Let’s take a look at a couple examples. The Gospel of Mark tells us Jesus called the twelve disciples near, His male disciples, and said to them, “Whoever wants to be first must take last place and be the servant of everyone else” (9:35 NLB). Yet to Martha, when Jesus and His disciples showed up for dinner, and was actually in the midst of being the servant of everyone, Jesus gently reprimands her and invites her to a different place—a place of receiving.
We see this pattern again when an unnamed woman, overcome with love and gratefulness, sheds tears which fall on the feet of Jesus. She stoops to wipe His feet … kisses them … anoints them with oil. Jesus? He forgives her. Defends her. Blesses her (Luke 7:36-50).
To the twelve, washing feet seems to have been a novel idea. We see that Jesus must instruct them, even demonstrate to them, and after he demonstrates He sits down and further explains to the men what He has just done. This, Jesus seems to be saying, is how you wash feet. Do it. (John 13:1-17)
One disciple already understands … her heart and her culture have taught her humility. The twelve men must be methodically trained.
Jesus is teaching those who are high-up in authority, how to bend down. And those who are bent down, how to stand up.
To the twelve—humility—washing feet—becomes a spiritual discipline. To the woman, her spiritual discipline? Perhaps it is to receive grace and dignity—to internalize them—to let them change her into the image of the One she loves.
There are, of course, many spiritual disciplines that are the same for men as they are for women—disciplines needed by both male and female. As well, there are many men and many women who do not fall into the patterns of our culture.
Which is why God is in charge of our spiritual formation, not us.
Our choice toward wholeness and freedom is simply whether or not we open the door. And once we open the door, God begins our re-formation …
It is only God who is capable of tenderly, lovingly, unceasingly planning and orchestrating opportunities for our journey to Christ-likeness. Our job is to pay attention. To ourselves. To God. To ask, What is it God is inviting in my life? or What do you want me to know about this, Lord?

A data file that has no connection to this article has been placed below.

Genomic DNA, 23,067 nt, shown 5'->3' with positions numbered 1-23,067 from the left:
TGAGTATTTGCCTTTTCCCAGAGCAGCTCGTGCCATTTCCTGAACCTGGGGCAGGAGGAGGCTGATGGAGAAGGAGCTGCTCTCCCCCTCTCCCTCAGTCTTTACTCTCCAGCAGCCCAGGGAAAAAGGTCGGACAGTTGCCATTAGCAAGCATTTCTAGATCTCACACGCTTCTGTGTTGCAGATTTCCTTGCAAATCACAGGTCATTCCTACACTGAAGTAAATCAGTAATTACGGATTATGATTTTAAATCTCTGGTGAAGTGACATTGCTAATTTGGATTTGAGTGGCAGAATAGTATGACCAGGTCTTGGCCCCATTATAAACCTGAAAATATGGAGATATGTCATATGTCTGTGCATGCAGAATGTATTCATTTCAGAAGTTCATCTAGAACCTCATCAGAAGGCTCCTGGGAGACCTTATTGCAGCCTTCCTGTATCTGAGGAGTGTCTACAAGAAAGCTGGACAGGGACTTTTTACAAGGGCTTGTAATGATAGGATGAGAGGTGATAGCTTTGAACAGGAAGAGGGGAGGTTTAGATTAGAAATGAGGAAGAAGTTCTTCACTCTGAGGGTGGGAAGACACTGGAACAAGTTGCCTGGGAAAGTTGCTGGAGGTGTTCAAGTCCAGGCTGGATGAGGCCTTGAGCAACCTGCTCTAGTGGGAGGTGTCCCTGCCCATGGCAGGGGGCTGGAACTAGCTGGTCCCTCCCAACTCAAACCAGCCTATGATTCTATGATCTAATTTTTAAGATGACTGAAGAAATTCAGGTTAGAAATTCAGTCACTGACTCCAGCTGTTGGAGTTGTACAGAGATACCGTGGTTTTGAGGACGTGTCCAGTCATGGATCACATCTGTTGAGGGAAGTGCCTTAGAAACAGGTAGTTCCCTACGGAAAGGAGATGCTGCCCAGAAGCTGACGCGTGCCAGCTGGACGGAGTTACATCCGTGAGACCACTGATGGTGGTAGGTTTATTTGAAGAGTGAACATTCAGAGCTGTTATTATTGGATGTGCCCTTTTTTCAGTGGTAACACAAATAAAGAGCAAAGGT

When we place ourselves into the hands of God—open, receptive, willing to be formed, willing to see our dark places, willing to be healed—God moves into action. It is when we open the door to Jesus, who waits outside knocking, that God creates a path—unique and individual. A path to wholeness, to peace, to freedom exclusively for you—as a woman.
I am very excited about exploring with you over the next several months, some of these uniquely female spiritual disciplines. I am even more eager to discover together what these disciplines will look like practically—in your everyday life and mine.
Join me … and spread the word to women you know who would enjoy this journey as well … It’s going to be good … I think it could be life-changing.
I would very much like to hear your thoughts about the ideas presented in this post. Be sure to share your comments below. And if you have enjoyed this post, share it with a friend!
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Footnote: M. Robert Mulholland, Jr. Invitation to a Journey. Downers Grove, IL: IVP Books, 2016. Quotes taken from pages 50 and 29 respectively.
Pilgrim Women Statistics. Retrieved 8/25/20 from: https://womensenews.org/2012/11/mayflower-women-anchor-thanksgiving-plymouth/